First thing, you’ve used the terms “disabled” and “suspended” interchangeably so I just want to make sure: how are you checking to see if the trigger is getting suspended?
Disabling a trigger and suspending it are two different things. It’s not uncommon for people to accidentally switch these terms but it’s important to understand the difference. After the retries get exhausted, the trigger’s document processing will be suspended but the trigger remains enabled. To see whether the trigger has been suspended, please go to the Trigger Management page on the IS Admin Console.
Assuming for now that the trigger is indeed not getting suspended, here are two general thoughts based on your code:
You may be mixing up a couple of ideas. You do NOT have to call the monitoring service from your trigger/processing service. I suppose you could but that wasn’t the intention. The IS will start calling the monitoring service once your trigger gets suspended. As soon as the monitoring service returns isAvailable = true, the IS will automatically resume your trigger.
Your BRANCH statement is currently problematic. According to your BRANCH statement, your service will always end in an exception because you’re using a $default label on the EXIT $flow and signal FAILURE step.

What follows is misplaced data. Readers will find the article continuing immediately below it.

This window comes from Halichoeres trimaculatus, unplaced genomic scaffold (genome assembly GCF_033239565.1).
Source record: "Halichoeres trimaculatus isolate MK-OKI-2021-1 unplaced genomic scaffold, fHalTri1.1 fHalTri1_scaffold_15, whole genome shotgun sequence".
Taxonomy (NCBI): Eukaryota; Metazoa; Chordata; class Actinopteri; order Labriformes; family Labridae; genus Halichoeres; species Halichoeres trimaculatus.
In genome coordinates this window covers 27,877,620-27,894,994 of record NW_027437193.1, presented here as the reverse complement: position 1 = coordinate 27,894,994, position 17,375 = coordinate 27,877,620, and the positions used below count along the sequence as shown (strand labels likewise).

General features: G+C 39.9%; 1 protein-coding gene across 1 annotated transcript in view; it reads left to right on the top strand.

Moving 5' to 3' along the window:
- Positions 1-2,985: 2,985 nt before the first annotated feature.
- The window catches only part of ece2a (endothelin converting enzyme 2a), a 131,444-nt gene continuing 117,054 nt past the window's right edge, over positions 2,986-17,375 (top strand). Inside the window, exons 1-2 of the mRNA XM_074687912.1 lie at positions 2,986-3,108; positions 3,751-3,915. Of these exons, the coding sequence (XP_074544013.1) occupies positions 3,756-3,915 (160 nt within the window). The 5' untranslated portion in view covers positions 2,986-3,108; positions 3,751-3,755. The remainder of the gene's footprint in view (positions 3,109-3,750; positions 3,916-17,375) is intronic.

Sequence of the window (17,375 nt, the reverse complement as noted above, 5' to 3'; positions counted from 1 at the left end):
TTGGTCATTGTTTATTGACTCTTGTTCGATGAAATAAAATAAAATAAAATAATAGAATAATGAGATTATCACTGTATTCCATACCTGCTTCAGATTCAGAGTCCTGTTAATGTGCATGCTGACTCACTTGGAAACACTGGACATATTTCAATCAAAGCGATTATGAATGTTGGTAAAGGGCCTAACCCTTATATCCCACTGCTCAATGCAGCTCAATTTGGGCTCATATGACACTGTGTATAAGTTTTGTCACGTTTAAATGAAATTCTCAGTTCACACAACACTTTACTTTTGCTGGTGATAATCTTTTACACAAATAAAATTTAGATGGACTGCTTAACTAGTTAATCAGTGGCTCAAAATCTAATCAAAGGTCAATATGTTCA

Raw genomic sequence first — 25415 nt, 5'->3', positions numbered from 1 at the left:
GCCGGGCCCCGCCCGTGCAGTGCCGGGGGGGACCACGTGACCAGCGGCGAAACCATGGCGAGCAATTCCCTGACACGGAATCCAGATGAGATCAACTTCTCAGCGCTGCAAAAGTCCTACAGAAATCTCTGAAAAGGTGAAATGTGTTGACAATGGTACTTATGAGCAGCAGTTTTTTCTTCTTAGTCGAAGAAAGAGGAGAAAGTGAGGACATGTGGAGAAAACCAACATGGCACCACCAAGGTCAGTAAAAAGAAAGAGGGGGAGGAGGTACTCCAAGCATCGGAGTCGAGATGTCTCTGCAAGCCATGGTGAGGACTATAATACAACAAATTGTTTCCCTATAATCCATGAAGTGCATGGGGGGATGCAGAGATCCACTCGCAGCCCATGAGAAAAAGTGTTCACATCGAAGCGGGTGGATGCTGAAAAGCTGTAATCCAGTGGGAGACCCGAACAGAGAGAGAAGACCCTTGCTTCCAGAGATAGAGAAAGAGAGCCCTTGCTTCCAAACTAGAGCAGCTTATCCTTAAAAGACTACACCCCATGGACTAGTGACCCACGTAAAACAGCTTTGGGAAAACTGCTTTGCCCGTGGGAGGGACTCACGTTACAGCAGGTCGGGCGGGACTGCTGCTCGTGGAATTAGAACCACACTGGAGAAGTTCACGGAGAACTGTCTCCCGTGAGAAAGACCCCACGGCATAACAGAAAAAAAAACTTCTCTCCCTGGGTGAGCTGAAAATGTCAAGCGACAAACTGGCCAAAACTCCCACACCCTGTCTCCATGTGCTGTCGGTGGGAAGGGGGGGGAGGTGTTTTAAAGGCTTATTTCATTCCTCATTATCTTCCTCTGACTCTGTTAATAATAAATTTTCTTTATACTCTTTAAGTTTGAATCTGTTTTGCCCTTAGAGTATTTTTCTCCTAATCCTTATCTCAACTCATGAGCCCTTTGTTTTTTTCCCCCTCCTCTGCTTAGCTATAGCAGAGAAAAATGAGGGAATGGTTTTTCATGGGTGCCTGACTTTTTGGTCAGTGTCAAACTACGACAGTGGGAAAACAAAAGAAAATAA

Now… just to make sure we’re not getting ahead of ourselves, let’s do this:
- Change your trigger so that it retries 0 times
- Remove the monitoring service from your trigger settings
This will ensure that once you call throwExceptionForRetry, your trigger will get suspended right-away and it will remain suspended.
With this done, go ahead and change your processing service so that all it does is call throwExceptionForRetry. If you want, you can add a call to debugLog or tracePipeline in the beginning so you can easily check from the log whether your service was executed.
With this in place, your trigger should get suspended no matter what. So, go ahead and publish a document. Did it get suspended? If so, then you can now start adding your logic back in and testing it as you move along. If the trigger stops behaving as you would expect it to, it should then be easier for you to pinpoint what code or configuration change caused the issue.